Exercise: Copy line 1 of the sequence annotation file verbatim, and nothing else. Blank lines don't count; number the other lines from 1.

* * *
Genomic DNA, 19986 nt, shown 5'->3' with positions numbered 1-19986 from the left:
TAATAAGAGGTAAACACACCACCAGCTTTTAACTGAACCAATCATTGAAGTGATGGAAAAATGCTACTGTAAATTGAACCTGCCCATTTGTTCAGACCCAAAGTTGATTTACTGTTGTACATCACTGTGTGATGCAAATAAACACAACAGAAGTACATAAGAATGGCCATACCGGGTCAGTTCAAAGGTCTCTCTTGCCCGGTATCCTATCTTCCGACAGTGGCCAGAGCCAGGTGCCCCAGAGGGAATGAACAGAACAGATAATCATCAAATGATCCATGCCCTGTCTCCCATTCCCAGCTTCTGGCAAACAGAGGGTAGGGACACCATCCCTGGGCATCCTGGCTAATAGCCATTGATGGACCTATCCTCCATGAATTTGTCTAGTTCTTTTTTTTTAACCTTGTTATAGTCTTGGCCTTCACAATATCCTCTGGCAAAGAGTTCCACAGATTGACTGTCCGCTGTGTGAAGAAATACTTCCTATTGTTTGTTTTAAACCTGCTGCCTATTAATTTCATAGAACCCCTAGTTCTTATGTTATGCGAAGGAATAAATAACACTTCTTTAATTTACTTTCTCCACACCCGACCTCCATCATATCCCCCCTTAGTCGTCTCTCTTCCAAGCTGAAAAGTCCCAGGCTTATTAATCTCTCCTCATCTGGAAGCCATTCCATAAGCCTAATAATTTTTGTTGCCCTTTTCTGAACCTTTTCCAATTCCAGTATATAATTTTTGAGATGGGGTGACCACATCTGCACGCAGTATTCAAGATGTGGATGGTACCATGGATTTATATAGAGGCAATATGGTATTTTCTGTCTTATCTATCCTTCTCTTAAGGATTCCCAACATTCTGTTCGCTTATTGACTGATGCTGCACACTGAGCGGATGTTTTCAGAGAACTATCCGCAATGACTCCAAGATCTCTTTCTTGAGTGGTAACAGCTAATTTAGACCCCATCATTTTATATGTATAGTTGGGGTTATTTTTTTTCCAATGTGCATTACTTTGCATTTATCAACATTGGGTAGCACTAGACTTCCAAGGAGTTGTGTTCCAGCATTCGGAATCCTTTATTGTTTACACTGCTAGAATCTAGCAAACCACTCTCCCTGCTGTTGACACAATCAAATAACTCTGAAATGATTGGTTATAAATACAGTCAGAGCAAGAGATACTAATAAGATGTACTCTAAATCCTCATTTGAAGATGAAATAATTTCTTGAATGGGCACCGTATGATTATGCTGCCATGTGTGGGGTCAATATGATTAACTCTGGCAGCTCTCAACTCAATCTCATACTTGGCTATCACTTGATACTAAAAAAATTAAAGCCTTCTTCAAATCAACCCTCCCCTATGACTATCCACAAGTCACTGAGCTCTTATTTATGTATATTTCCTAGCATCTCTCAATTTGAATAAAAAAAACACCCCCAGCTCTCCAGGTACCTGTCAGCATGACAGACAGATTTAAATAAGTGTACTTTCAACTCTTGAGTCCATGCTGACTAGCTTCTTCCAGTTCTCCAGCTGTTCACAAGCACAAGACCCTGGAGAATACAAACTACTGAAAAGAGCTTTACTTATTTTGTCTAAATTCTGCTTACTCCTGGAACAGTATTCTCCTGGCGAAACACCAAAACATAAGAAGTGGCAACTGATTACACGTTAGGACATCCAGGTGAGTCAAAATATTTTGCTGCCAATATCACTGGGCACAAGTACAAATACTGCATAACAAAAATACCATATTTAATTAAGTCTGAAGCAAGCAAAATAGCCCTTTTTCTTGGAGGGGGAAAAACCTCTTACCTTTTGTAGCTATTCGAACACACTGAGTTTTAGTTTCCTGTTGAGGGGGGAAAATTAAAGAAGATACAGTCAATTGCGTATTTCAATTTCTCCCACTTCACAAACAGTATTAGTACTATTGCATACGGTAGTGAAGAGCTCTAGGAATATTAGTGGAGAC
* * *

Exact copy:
Genomic DNA, 19986 nt, shown 5'->3' with positions numbered 1-19986 from the left: